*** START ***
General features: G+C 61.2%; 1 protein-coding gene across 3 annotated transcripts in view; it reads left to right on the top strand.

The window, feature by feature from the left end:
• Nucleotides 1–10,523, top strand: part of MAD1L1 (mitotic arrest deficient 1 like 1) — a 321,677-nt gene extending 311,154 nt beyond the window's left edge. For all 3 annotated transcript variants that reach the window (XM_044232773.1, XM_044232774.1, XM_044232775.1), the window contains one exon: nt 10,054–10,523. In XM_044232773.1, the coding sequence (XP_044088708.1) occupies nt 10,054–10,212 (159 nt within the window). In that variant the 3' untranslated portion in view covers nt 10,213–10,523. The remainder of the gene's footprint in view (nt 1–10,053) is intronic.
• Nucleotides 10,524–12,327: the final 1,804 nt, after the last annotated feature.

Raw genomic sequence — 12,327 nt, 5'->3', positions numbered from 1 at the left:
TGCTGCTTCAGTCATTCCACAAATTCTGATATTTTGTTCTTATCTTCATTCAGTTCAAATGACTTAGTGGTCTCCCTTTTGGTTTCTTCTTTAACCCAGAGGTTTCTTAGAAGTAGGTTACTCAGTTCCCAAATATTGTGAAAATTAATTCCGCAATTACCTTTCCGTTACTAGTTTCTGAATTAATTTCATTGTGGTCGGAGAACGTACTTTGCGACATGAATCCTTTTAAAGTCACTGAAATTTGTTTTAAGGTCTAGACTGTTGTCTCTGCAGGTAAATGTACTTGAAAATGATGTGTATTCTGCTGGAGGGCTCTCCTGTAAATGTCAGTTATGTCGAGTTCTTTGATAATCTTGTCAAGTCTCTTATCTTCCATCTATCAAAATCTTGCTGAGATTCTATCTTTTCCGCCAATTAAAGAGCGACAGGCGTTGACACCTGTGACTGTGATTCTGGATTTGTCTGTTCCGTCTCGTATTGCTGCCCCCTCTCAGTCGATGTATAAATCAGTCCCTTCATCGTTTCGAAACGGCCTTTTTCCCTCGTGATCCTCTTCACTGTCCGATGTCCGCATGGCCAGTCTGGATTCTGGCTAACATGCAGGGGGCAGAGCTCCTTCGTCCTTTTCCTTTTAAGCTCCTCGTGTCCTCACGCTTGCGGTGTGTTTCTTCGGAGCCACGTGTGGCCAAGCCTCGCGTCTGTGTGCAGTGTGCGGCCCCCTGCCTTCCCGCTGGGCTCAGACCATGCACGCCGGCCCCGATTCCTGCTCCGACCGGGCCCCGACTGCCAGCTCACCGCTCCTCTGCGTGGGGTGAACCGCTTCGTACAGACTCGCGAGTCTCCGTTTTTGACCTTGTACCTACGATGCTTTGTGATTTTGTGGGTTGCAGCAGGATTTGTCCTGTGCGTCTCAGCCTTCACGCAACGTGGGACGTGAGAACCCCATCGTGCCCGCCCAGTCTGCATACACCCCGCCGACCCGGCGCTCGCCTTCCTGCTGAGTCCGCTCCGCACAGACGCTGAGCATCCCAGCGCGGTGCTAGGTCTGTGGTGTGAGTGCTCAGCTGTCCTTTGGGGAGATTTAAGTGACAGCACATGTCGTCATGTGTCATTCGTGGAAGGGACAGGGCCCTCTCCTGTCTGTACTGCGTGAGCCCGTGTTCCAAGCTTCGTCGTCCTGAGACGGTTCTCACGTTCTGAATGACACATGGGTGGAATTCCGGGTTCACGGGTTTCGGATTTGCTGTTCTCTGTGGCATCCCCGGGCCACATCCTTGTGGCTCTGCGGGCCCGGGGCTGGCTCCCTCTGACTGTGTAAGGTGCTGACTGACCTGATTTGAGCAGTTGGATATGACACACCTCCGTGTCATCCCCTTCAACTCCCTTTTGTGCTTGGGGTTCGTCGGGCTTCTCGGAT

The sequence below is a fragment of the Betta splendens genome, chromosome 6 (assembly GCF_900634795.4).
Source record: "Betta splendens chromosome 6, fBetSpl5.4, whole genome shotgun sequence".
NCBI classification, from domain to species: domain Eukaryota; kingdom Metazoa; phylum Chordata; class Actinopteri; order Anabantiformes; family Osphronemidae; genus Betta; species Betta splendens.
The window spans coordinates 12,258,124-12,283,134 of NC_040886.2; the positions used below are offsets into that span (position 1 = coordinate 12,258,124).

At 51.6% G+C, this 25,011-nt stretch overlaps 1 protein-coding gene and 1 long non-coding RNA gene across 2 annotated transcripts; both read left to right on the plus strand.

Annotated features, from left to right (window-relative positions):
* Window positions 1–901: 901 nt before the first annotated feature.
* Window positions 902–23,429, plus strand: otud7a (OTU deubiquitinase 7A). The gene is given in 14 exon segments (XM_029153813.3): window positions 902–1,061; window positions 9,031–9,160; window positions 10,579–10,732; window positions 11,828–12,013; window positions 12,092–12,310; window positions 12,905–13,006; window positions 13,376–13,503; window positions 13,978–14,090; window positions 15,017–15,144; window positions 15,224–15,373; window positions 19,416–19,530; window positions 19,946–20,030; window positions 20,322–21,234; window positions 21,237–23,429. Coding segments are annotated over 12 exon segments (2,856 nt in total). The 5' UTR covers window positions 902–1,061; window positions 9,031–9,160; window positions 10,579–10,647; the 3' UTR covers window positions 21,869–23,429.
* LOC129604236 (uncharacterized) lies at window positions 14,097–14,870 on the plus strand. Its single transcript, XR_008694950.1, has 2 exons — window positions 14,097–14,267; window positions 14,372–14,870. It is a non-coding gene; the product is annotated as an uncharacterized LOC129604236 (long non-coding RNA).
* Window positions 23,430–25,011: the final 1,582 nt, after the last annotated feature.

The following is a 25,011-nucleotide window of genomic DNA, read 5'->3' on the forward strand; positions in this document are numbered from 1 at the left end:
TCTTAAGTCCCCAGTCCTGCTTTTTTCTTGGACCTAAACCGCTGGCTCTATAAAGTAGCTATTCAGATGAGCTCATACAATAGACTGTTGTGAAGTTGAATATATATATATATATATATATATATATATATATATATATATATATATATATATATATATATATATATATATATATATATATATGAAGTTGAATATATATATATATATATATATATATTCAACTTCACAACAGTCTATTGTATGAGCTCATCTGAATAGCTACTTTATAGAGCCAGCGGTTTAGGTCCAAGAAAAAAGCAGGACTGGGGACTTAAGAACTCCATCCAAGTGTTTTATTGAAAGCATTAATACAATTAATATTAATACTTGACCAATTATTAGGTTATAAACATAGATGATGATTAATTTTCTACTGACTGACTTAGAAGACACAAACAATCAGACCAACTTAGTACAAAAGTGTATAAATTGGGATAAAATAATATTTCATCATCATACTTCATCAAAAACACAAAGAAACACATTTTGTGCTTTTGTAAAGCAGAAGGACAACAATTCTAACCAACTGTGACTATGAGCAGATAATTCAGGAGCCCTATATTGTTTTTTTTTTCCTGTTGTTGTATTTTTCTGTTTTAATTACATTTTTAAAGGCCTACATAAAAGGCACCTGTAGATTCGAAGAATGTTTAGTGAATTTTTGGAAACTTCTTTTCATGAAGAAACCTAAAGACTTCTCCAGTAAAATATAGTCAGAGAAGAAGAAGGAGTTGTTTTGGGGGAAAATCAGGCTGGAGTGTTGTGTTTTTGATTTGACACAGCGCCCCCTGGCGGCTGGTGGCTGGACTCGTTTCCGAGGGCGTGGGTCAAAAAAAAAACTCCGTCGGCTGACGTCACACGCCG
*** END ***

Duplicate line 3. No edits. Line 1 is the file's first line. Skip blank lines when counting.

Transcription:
• Nucleotides 1–10,523, top strand: part of MAD1L1 (mitotic arrest deficient 1 like 1) — a 321,677-nt gene extending 311,154 nt beyond the window's left edge. For all 3 annotated transcript variants that reach the window (XM_044232773.1, XM_044232774.1, XM_044232775.1), the window contains one exon: nt 10,054–10,523. In XM_044232773.1, the coding sequence (XP_044088708.1) occupies nt 10,054–10,212 (159 nt within the window). In that variant the 3' untranslated portion in view covers nt 10,213–10,523. The remainder of the gene's footprint in view (nt 1–10,053) is intronic.